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VietNamNet Bridge – Experts estimate that 66 percent of computers in Vietnam have been infected with malware, which is a “relatively high” percentage, said Nguyen Huy Dung, deputy head of the Information Security Department.
Meanwhile, malware existing in computers at state agencies will cause immeasurable consequences.
Dung said hackers attack computers at state agencies by sending emails with malware to agency officers.
When the malware gets into the computers, it will infect other computers of the same networks and collect important information or change the interface of the websites.
Recently, hackers have begun using social networks as an instrument to deploy attack campaigns.
They forge information sources and show counterfeit URLs that make people think they have access to online newspapers, but in fact, the links lead to “black addresses” which disperse viruses and malware.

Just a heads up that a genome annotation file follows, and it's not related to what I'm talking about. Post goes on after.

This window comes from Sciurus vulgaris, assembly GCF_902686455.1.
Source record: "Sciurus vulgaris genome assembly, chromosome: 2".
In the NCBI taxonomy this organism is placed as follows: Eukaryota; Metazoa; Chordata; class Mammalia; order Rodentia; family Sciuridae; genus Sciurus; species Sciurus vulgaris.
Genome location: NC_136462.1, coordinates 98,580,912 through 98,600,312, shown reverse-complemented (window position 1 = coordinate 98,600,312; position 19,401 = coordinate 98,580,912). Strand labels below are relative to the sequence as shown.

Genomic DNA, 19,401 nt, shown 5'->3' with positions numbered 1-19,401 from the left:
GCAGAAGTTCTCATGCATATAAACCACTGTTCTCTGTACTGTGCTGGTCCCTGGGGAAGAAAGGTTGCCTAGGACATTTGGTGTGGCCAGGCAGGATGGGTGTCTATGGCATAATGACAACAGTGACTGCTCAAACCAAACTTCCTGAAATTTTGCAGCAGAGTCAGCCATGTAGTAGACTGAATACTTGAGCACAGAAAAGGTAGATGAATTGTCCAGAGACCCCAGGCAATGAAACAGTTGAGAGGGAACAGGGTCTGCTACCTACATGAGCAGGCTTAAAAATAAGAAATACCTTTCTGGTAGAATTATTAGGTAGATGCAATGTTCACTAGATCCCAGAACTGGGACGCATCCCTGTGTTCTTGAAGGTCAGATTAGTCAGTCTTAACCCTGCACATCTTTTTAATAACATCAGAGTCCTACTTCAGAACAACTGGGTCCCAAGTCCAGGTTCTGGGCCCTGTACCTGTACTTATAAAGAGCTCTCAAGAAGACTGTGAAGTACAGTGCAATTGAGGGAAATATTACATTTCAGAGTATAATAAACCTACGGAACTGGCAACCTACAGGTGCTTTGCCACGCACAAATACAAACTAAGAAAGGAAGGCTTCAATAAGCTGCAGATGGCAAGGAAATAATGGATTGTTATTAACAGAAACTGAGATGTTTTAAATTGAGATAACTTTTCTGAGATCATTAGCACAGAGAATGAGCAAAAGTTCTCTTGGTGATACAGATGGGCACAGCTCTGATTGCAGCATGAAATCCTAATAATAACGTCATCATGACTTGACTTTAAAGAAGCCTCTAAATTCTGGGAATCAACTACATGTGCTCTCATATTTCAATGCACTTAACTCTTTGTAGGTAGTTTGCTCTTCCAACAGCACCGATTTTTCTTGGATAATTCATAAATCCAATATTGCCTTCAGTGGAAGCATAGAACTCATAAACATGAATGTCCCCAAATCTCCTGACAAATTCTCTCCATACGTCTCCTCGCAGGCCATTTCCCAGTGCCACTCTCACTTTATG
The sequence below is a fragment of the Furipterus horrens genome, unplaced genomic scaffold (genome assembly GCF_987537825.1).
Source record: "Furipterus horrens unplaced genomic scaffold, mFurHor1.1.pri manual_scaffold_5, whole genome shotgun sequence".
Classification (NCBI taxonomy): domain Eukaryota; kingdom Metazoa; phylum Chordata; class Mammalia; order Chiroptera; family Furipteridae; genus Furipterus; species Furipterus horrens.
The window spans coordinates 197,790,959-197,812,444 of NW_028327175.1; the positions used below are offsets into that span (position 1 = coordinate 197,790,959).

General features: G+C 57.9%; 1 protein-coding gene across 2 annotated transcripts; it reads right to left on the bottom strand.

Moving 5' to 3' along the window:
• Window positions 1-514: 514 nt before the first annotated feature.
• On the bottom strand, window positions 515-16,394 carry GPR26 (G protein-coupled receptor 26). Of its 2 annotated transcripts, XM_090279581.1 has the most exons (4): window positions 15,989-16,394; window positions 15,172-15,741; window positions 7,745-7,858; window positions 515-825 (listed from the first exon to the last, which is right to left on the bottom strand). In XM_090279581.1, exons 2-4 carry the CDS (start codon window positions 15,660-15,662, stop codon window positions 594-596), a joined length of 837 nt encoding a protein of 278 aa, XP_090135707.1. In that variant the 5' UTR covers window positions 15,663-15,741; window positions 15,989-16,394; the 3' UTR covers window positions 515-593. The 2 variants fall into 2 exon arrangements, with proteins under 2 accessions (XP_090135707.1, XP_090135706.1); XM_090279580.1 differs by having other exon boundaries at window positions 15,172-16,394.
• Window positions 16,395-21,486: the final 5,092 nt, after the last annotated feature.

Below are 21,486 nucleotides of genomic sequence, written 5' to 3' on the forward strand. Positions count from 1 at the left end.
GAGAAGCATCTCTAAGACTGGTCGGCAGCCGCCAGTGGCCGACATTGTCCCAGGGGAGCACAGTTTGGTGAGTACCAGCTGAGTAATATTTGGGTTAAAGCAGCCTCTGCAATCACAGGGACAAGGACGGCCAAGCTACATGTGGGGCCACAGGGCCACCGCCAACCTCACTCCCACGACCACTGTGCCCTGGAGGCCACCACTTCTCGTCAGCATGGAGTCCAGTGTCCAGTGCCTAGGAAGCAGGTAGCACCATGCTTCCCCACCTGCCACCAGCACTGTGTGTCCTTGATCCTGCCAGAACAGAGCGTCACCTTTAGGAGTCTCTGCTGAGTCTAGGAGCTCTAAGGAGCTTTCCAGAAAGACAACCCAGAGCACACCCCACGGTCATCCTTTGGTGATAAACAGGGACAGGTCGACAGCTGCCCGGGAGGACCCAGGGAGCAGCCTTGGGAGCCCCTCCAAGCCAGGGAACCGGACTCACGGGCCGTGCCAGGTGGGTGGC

Users just need to click a mouse to become infected with malware, and then spread the malware to other computers of the same networks.
Dung said that this was the newest and highest risk for state agencies, especially when civil servants now access social networks.
Ngo Tuan Anh, deputy chair of BKAV, an internet security firm, noted that previously, hackers had to make many exertions to steal information about projects or business contracts. But the work has become very easy now.
They just need to send emails with malware to addresses and wait for someone to mistakenly click into the malware, disguised as online newspapers or normal websites.
As soon as someone clicks on the malware, the viruses will activate and steal information and send data to hackers.
“In some cases, when the hacked computers belong to VIPs which contain important data, and they are brought by VIPs to meetings, they can serve as recorders that allow hackers to keep watch over the meetings,” Anh said.
The security expert said that in order to protect computers from hackers, state agencies need to apply normal anti-virus measures and other measures such as NAC, network access control.
NAC is an approach to computer network security that attempts to unify endpoint security technology (such as antivirus, host intrusion prevention, and vulnerability assessment), user or system authentication and network security enforcement.
He has also suggested using a digital signature as a measure to ensure information security.
“A digital signature is the best instrument to authenticate users via the Internet,” he said.